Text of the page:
The American physicist Steven Weinberg, who shared the Nobel Prize (1979) for Physics for his theoretical contributions unlocking the mysteries of some tiny particles and their interaction (electromagnetic), to the Standard Model (SM) of particle physics, died on 23 July, aged 88 at the University of Texas (Austin) said Saturday.

By Muhammad Shahid

He was one of the key intellectual leaders in physics during the second half of the 20th century, and he remained a leading voice and active contributor and teacher through the first two decades of the 21st century.

Steven Weinberg was born in New York on 3rd May 1933, Weinberg attended the Bronx High School of Science, which has seen seven former pupils go on to win physics Nobel’s. He received a degree in physics from Cornell University in 1954, and after a year at the Institute for Theoretical Physics in Copenhagen (now the Niels Bohr Institute), he returned to the US to complete his Ph.D. at Cornell University, graduating in 1957. After a stint at Columbia University, in 1959 Weinberg went to the University of California, Berkeley, before heading to Harvard University in 1966. A year later, Weinberg became a visiting professor at the Massachusetts Institute of Technology where he carried out much of his pioneering work in unifying the weak and electromagnetic interaction. In 1973 Weinberg went back to Harvard where he also held a position at the Smithsonian Astrophysical Observatory. In 1982 he moved to the University of Texas at Austin, where he spent the remainder of his career.

Among his peers, Weinberg was one of the most respected figures in all of physics or perhaps all of science. He exuded intelligence and dignity. As news of his death spread through Twitter, other physicists expressed their remorse at the loss: “One of the most accomplished scientists of our age,” one commented, “a particularly eloquent spokesman for the scientific worldview.” And another: “One of the best physicists we had, one of the best thinkers of any variety.”

He is one of the founding fathers of the SM of particle physics and is commonly regarded as being among the most influential living theoreticians. In the 1960s Weinberg’s work was instrumental in understanding the weak interaction in particle physics, which is best known for its role in nuclear decay. He shared the 1979 Nobel Prize equally with Sheldon Glashow (American physicist) and Abdus Salam (Pakistani physicist). Their contributed work improved the understanding of how everything in the universe relates, according to a UT statement. This work helped the physicists to unify two forces of nature, subatomic forces known as nuclear forces, said Sean Carroll (American physicist) at the California Institute of Technology.

Early on Weinberg also realized a desire to communicate more broadly. Weinberg did important technical work in other realms of physics as well and wrote several authoritative textbooks on such topics as general relativity and cosmology and quantum field theory. His popular book “The First Three Minutes” (which told the story of the origin or birth of the universe and the fundamental science underlying that metaphor), published in 1977. He wrote many other books, including “Dreams of a Final Theory” (which explains his belief that physics was on the verge of discovering a theory that would unite physics), published in 1993. One of his last books on the history of science, “To Explain the World: The Discovery of Modern Science” (which examined the history of physics from the ancient Greeks to the present day), was published in 2015. Later he wrote deeply insightful examinations of the nature of science and its intersection with society.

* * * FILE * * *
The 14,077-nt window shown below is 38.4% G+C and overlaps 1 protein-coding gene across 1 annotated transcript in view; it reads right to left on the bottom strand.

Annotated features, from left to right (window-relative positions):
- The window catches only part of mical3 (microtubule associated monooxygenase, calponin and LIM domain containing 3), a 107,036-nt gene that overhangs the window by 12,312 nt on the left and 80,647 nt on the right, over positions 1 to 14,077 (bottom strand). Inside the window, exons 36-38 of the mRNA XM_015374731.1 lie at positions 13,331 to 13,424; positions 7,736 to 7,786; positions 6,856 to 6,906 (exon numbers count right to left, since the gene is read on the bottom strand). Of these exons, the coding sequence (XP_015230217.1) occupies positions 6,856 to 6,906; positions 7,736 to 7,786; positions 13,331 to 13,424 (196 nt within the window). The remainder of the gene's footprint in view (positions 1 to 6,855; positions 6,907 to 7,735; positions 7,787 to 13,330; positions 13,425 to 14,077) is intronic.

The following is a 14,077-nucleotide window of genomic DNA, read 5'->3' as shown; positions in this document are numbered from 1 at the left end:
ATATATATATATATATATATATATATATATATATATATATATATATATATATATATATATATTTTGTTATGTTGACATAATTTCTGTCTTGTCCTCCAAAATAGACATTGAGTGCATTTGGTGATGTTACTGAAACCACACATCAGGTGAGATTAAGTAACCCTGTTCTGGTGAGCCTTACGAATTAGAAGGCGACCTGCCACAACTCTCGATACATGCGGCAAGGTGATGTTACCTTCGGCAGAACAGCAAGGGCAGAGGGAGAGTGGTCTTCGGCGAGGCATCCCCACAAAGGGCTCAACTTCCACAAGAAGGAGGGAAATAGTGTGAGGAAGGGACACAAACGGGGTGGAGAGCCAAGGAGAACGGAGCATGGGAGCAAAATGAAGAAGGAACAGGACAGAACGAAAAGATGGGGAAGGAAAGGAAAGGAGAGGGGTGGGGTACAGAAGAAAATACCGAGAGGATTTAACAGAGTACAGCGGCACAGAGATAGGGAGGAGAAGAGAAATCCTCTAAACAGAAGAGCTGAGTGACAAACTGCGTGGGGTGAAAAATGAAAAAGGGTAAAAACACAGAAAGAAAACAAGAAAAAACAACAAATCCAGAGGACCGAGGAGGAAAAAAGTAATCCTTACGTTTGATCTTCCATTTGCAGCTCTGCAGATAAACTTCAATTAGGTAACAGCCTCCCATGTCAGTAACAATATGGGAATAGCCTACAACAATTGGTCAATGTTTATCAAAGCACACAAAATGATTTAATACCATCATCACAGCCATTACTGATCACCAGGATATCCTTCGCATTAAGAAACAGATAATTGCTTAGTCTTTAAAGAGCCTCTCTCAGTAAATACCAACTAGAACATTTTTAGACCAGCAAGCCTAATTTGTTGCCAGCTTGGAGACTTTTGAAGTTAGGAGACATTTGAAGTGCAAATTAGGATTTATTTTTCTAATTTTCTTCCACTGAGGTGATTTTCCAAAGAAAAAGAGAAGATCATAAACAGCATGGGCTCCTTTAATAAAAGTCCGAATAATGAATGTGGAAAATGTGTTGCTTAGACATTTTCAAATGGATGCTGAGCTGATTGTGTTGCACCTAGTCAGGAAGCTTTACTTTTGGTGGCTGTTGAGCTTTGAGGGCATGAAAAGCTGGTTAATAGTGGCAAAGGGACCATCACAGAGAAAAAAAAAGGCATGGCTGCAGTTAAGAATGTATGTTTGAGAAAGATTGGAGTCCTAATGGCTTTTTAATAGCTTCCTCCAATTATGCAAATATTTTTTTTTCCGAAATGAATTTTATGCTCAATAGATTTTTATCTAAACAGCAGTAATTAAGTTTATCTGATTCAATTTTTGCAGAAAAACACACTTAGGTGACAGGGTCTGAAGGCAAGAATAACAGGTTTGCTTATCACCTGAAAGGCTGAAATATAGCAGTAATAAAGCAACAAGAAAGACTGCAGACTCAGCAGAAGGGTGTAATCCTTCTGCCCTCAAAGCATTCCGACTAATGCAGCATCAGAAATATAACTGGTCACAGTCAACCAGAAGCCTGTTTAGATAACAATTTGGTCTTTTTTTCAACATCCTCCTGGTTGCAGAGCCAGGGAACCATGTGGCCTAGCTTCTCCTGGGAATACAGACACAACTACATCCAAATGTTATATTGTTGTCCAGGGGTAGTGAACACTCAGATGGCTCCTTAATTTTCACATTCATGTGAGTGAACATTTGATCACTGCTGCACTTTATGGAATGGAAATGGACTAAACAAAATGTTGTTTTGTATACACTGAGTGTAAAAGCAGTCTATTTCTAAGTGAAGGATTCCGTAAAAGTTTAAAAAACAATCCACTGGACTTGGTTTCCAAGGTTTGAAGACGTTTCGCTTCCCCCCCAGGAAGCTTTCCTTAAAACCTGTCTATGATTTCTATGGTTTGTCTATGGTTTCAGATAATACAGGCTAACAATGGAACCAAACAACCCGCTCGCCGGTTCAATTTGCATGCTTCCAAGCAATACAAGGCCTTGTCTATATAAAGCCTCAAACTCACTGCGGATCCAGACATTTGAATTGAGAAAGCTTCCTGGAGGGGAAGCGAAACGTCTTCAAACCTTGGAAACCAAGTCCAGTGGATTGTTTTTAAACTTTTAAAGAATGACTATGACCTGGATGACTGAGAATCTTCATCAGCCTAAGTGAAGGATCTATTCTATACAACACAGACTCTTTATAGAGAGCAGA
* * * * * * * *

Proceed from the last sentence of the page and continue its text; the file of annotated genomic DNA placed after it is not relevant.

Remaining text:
Weinberg was the recipient of numerous prizes including the National Medal of Science in 1991 and the Benjamin Franklin Medal for Distinguished Achievement in Science in 2004. Last year, he received a Special Breakthrough Prize in Fundamental physics – and with it $3m – for his contributions to physics.

As he told the Nobel Institute in a 2001 interview, he first became interested in science when a cousin of his who had been given a chemistry set passed it along to him. The cousin had decided to take up boxing instead. “Perhaps he should have stayed in science,” Dr. Weinberg said. He was right that he would not be around to see the final theory. And perhaps, as he sometimes acknowledged, nobody ever will. Perhaps it’s not experimental power that is lacking, but rather intellectual power. “Humans may not be smart enough to understand the fundamental laws of physics,” he wrote in his 2015 book To Explain the World, a history of science up to the time of Newton. Future science historians will perhaps insist on assessing Weinberg’s own work in light of the standards of his times. But even if viewed in light of future knowledge, there’s no doubt that Weinberg’s achievements will remain in the realm of the Herculean. Or the titanic.

He was an early advocate of superstring theory as a promising path in the continuing quest to complete the standard model by unifying it with general relativity, Einstein’s theory of gravity. Many Physicists have voiced their admiration for Weinberg’s work and life. Jay Hartzell (American economist & president of the University of Texas at Austin), said in a statement that, For millions of individuals, Weinberg unveiled the mysteries of the universe, enriching humanity’s concept of nature and our relationship to the world”. Weinberg leaves behind a wife and a daughter. There were no funeral services announced yet.

Author: The writer Muhammad Shahid is research scholar at department of Physics at COMSATS University Islamabad. He can be reached at

By Muhammad Shahid

The writer Muhammad Shahid is research scholar at department of Physics at COMSATS University Islamabad. He can be reached at